Lebanon News

Nitrogen pollution: another of Lebanon’s blights

A policeman wears a face mask after a fire broke at the dump in Sidon, Thursday, May 30, 2013. (The Daily Star/Mohammed Zaatari)

BEIRUT: Pollution caused mostly by car emissions in the capital can reach levels as high as two thirds over the global limit, increasing respiratory problems and the long-term risk of developing lung cancer, a newly published study has found. “The results are alarming and show that Beirut witnesses chronic pollution,” the study’s authors said.

The need for Lebanon to fundamentally overhaul its traffic policy to fix the degraded air quality is “very urgent,” said Nada Badaro-Saliba, a lecturer in the geography department at Université Saint-Joseph and one of the leading authors of the study.

The scientists measured levels of nitrogen dioxide in the atmosphere throughout Beirut. The results were published in late July.

They collected data on emissions from 52 machines that sampled the air quality throughout the city over 24 weeks in 2010. Three of the samplers are still in operation and show that the levels of pollution have not declined since the measurements were taken.

Nitrogen dioxide levels averaged 53 micrograms per cubic meter, and reached as high as 67 in the most polluted areas of central Beirut. The global limit set by the World Health Organization is 40.

The western part of Beirut, along the seashore, experienced the lowest rates of nitrogen dioxide pollution, which were still higher than the safe global limit. The highest rate was in the heart of Beirut.

Nitrogen dioxide pollution is primarily caused by emissions from cars, trucks and power plants.

It is also a precursor to ground-level ozone, a form of smog that can damage the lungs and sensitive vegetation.

Nitrogen dioxide has been linked to respiratory diseases, and some studies say long-term exposure contributes to lung cancer risk.

Beirut is particularly vulnerable because of its “anarchic urban development,” which features tall buildings and narrow streets that trap pollutants, the scientists said.

The capital is also sparse in green spaces, which make up just 3 percent of its area. The hills surrounding the city and the sea breeze from the Mediterranean also blow pollutants toward the center of the city.

The damage to lung health caused by the nitrogen dioxide emissions is more pronounced for vulnerable populations, including old people, children and individuals with lung problems such as asthma.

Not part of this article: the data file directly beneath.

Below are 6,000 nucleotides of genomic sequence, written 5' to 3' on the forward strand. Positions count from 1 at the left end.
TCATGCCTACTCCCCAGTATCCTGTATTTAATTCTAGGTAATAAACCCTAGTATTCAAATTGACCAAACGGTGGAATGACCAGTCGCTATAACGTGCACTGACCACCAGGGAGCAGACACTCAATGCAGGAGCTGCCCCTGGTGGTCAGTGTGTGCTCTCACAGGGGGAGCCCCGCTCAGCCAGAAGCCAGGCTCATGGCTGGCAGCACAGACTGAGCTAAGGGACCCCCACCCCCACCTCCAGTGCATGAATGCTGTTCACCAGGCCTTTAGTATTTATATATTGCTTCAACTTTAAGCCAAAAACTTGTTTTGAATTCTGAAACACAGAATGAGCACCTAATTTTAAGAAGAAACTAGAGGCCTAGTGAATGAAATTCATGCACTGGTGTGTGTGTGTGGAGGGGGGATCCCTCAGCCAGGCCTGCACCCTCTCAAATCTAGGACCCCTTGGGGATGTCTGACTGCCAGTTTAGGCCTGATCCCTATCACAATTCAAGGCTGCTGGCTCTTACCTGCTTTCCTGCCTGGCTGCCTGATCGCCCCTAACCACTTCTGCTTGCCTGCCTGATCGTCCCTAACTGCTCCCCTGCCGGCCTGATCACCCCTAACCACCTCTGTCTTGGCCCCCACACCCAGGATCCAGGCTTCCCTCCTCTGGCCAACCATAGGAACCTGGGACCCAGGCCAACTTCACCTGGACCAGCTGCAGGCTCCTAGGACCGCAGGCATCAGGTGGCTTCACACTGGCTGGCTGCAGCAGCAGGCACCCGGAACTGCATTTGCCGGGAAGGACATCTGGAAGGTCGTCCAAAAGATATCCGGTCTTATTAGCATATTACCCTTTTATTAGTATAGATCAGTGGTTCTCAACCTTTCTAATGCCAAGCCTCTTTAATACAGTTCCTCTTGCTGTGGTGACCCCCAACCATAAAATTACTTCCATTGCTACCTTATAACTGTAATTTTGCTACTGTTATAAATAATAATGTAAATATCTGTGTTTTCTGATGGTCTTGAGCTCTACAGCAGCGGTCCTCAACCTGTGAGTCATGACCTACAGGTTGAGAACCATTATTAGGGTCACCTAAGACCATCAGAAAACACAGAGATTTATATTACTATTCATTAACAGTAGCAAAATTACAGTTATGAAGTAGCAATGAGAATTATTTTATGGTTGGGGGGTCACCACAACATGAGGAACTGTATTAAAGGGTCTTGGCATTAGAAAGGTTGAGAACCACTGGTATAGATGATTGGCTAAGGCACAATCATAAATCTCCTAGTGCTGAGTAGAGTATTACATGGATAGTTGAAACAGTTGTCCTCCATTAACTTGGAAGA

People who live near thoroughfares and streets are even more exposed to pollutants. The results of the experiment show the levels of background nitrogen dioxide, so individuals on the street are likely breathing in even higher levels of pollutants.

Badaro-Saliba said one immediate measure that can be taken is to improve air quality near the most vulnerable members of the population.

As an example, she said traffic could be limited near schools to avoid exposing children to emissions all day long.

But experts say there is little that can be done to fix the problem short of a fundamental overhaul of Lebanon’s environmental policy.

In addition to a lack of public transport and chronic traffic jams, Lebanon is in the throes of political paralysis that relegates environmental policy to a lower priority than resolving the country’s intractable political disputes.

“They’re not really interested in all of the environmental problems,” Badaro-Saliba said.

She said the next step that is needed is to investigate the link between high pollution and rising cancer levels.

Nadim Kanj, a specialist in diseases that affect the respiratory system at AUB Medical Center, said such illnesses are definitely on the rise.

He said nitrogen dioxide, along with an array of other particles and pollutants, contribute to the problems, but he lays the blame primarily on smoking, following by pollutants in the air.

“The triggers around us and the pollutants are innumerable,” he said.

While pollutants cannot be said to cause lung diseases, they definitely exacerbate the symptoms, Kanj said.

“These pollutants definitely trigger or worsen or exacerbate current diseases,” he said.

Kanj agreed there are few options available to solve the problem. He also mentioned the lack of public transport and the low quality fuel used in cars, as well as the lack of legislation on environmental issues and air quality.

“There is nothing that we can do at this stage,” he said. “This is a pretty bad problem.” – K.S.

A version of this article appeared in the print edition of The Daily Star on August 13, 2013, on page 4.




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